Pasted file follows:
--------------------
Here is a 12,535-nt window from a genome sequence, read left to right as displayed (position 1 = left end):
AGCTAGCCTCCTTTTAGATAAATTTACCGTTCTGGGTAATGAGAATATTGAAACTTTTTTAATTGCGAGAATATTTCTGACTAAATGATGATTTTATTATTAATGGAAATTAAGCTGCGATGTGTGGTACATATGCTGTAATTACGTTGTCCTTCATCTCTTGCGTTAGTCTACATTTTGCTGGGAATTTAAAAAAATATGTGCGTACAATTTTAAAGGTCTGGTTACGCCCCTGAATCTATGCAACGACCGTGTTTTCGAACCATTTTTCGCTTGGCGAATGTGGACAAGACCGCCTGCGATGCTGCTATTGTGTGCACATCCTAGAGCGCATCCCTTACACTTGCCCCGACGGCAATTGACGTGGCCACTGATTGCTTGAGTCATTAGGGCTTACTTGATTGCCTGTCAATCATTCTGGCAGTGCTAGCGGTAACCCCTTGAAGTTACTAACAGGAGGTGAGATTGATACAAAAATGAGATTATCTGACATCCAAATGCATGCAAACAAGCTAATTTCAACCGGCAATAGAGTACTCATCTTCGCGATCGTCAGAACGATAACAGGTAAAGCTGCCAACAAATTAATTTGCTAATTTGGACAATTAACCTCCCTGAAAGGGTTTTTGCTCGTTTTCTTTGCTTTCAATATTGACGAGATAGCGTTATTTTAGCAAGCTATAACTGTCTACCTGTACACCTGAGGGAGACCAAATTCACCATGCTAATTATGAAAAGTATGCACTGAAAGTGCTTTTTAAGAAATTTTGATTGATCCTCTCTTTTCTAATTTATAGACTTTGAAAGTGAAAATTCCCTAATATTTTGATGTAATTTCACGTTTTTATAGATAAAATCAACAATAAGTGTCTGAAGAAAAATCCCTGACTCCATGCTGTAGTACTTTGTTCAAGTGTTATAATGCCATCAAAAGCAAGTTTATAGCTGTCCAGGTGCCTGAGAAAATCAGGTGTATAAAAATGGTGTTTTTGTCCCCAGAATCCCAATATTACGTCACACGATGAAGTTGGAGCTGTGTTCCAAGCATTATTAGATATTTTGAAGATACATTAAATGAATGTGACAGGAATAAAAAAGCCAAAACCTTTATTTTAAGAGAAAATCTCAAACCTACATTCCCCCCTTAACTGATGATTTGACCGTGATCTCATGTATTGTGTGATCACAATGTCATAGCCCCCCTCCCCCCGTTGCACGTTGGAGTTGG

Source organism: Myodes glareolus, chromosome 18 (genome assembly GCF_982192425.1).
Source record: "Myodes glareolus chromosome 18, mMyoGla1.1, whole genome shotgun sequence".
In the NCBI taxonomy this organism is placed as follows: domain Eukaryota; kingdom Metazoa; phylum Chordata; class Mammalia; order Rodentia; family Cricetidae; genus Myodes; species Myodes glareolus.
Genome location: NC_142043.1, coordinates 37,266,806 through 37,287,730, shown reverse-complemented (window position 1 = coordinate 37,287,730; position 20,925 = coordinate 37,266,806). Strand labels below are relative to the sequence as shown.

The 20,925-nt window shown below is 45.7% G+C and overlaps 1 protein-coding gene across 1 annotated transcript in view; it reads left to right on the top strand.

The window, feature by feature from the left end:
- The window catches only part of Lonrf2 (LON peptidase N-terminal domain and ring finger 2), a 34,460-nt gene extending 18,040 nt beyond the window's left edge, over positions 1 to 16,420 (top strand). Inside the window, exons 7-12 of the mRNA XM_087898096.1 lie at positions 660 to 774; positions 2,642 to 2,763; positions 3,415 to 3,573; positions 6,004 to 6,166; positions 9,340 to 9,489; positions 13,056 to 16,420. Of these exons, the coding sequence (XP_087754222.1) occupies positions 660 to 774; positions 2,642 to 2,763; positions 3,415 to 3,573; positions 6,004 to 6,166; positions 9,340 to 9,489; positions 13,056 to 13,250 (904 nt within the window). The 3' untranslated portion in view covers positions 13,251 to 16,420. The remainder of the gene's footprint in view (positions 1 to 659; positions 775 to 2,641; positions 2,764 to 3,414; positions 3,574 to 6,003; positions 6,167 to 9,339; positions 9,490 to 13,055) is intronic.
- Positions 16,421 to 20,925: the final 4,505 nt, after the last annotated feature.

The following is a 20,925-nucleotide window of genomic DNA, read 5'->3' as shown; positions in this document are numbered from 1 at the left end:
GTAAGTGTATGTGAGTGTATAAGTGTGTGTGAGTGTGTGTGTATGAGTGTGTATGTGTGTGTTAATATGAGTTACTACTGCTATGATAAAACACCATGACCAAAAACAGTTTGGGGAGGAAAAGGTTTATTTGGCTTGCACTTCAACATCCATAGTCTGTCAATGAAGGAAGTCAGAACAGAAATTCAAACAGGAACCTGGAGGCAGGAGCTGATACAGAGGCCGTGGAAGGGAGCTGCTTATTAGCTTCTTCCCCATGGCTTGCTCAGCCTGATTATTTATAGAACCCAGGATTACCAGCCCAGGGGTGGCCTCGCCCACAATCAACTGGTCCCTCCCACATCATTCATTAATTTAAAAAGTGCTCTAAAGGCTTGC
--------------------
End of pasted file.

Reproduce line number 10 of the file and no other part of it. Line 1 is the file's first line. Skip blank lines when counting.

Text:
- Positions 16,421 to 20,925: the final 4,505 nt, after the last annotated feature.